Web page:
Study area (83 ha, outlined with a black line in the left panel) in northern Arizona that was thinned as part of the regional forest restoration effort. The soil moisture sensor network includes 93 sensors that measure hourly soil water potential and a zoomed-in view of their distribution is shown in the right panel. The entire 83 ha study area (outlined with a black line in the left panel) was imaged with the UAV thermal sensor in average precipitation year 2018, but a smaller extent was imaged during the 2021 exceptional drought period due to the National Forest closure because of fire risk concerns.

The ponderosa pine (Pinus ponderosa) vegetation includes occasional Gambel oak (Quercus gambelii) and Rocky Mountain juniper (Juniperus scopulorum). Arizona fescue (Festuca arizonica), mountain muhly (Muhlenbergia montana), mutton bluegrass (Poa fendleriana), bottlebrush squirreltail (Sitanion hysterix), and Buckbush (Ceanothus fendleri) comprise the understory vegetation, which is typical of the region’s ponderosa forest. The study area was burned in a naturally occurring wildfire in 1876, and a prescribed fire in 1976 eliminated 63% of the smaller surface fuels and 69% of the larger woody surface fuels (up to 8 cm in diameter)48.

A mechanical thinning treatment was implemented across the study area during 2017–2018 as a part of the regional 4FRI effort48. Our monitoring started at this study site prior to the thinning treatment48. The study site includes a 53 ha thinned forest adjoining a 30 ha non-thinned forest, which initially included 23 ha but was recently expanded (Figs. 2 and 7). The regional thinning treatment is aimed at reducing the risk of catastrophic wildfire by re-creating the less dense pre-settlement forest conditions and promote healthy overstory vegetation and the regeneration of understory vegetation. The thinning treatment at this study area prescribed creating irregular tree groups, increasing overall interspace, retaining all non-ponderosa pine species, and significantly reducing the number of smaller ponderosa pine trees. These objectives were successfully met: (a) forest canopy cover was reduced from 39.4 to 9.6%, (b) stem density was reduced from 212.4 to 64.5 trees per ha, (c) the corresponding basal area was reduced from 22.9 to 13.2 m2/ha, (d) the treatment created considerable canopy openings by breaking up once continuous forest patches, often leaving single trees or groups of 2–3 trees behind, (e) treatment increased the number of patches by 70.6%, and decreased the mean patch area by 80.8% to 0.13 ha, and (f) the total patch area across the study site decreased by 39.6% with a corresponding 74% increase of interspace area48.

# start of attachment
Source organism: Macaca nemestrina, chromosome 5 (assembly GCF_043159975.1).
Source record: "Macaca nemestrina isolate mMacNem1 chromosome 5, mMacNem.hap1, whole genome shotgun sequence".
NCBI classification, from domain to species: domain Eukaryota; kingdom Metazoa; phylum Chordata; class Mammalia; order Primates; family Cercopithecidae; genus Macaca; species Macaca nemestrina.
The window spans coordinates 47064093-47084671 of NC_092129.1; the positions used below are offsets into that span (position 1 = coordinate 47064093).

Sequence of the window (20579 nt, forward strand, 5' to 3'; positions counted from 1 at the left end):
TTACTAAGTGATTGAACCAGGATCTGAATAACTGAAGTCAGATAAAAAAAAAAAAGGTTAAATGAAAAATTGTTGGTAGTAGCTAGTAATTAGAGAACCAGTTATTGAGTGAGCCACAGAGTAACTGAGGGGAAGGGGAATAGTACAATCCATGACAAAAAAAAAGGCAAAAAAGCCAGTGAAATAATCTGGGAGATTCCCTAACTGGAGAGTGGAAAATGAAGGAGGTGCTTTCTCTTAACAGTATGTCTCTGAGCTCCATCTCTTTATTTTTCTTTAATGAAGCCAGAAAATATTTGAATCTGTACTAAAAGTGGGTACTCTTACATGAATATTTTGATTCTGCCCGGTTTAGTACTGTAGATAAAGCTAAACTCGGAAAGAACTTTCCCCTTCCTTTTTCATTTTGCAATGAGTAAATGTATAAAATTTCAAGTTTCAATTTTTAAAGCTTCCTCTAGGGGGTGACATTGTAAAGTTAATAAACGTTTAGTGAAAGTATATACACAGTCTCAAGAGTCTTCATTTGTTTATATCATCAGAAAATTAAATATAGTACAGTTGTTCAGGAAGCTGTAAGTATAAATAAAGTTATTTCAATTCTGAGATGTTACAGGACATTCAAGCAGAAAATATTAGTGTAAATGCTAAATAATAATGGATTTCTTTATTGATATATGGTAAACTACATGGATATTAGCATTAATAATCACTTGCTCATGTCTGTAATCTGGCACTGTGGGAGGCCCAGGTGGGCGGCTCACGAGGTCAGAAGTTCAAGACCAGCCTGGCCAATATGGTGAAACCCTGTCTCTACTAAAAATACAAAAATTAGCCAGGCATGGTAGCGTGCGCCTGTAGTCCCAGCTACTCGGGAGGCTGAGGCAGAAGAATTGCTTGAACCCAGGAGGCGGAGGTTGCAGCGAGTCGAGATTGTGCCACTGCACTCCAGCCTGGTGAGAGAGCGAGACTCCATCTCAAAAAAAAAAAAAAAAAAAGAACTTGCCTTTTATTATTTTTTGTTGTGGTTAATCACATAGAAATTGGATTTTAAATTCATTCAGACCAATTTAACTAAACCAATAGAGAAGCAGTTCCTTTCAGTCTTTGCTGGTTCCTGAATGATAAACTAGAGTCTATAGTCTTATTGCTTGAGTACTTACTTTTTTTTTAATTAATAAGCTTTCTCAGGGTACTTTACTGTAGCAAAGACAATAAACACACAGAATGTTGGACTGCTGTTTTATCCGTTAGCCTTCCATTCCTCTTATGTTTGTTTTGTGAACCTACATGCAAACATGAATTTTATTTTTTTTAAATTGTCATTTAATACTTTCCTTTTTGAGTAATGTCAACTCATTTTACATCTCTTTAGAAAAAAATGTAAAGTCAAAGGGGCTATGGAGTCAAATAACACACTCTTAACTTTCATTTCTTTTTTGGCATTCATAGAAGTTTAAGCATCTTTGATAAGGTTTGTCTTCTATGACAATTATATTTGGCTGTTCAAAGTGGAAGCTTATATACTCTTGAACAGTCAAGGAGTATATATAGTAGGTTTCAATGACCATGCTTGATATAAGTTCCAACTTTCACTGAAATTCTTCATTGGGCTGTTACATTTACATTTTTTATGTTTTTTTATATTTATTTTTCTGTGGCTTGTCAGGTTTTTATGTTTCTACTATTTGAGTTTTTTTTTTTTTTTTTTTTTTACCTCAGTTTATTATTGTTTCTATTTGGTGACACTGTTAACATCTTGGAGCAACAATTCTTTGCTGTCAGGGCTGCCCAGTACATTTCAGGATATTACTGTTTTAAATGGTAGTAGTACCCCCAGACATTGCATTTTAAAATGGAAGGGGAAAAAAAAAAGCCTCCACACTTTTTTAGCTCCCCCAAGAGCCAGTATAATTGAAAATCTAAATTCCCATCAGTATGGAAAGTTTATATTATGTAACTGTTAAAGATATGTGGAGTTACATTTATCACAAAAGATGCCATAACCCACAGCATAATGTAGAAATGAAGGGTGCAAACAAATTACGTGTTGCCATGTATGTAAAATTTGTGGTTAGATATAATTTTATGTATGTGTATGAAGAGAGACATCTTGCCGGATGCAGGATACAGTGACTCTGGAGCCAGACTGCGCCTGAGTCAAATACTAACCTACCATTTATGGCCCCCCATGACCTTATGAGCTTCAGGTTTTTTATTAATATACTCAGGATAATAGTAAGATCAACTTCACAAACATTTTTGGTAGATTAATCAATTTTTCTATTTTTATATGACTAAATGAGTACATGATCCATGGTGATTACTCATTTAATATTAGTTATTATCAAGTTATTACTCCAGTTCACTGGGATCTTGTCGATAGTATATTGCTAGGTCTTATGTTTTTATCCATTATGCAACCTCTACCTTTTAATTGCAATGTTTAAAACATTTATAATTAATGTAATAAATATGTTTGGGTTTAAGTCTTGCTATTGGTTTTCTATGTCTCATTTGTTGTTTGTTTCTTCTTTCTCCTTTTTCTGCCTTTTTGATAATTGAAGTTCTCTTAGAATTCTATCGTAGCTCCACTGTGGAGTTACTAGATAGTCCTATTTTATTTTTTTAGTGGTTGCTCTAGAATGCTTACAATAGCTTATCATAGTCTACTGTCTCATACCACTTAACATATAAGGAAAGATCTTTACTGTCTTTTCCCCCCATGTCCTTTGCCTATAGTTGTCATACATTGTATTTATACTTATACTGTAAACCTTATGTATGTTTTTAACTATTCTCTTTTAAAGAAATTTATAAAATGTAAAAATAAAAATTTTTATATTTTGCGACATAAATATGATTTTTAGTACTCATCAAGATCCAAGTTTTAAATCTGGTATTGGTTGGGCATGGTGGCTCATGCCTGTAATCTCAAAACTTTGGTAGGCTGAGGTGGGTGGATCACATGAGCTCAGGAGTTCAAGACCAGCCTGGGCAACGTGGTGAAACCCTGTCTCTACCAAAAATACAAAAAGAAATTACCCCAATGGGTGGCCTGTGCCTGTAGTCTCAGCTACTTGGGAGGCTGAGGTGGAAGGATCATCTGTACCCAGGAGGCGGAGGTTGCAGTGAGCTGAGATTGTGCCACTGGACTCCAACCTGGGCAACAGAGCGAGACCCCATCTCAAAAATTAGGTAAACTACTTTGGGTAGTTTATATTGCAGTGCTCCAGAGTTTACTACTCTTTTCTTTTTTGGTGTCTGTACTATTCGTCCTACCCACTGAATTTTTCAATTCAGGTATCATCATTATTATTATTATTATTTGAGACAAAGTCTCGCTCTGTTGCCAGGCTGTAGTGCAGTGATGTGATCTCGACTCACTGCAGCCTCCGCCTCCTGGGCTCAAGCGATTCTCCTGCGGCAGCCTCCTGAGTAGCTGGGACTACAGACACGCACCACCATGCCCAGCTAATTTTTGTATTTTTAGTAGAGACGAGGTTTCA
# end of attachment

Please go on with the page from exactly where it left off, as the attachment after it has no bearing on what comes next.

Forest canopy temperature estimates

Forest canopy temperature (°C) was estimated in 25 cm spatial resolution using a Sensefly eBee RTK fixed-wing UAV platform equipped with a thermoMAP thermal sensor on August 10, 2018, an average precipitation year, and on July 9, 2021 during the peak of the regional drought period. The UAV flights were completed close to solar noon on each day with similar air temperatures (26–30 °C) and wind speed (< 2 km/h) at 90 m altitude aboveground with 85% and 90% latitudinal and longitudinal overlaps, respectively. Flight mission planning and data parameters were customized and executed in SenseFly eMotion 3 software (SenseFly, Lausanne, Switzerland). The thermoMAP sensor was internally calibrated during each flight between images and has a temperature resolution of 0.1 ºC across a range of -40 ºC degrees to 160 ºC degrees (SenseFly, Lausanne, Switzerland). The resulting images, therefore, are seamlessly mosaicked without additional calibration pre- or post-flight (SenseFly, Lausanne, Switzerland). Similar to previous studies49,50,51,52,53, the geolocation errors reported by the SenseFly eMotion software and our field-based GPS validation indicated errors of up to 1.7 m in the X, Y, and Z dimensions48.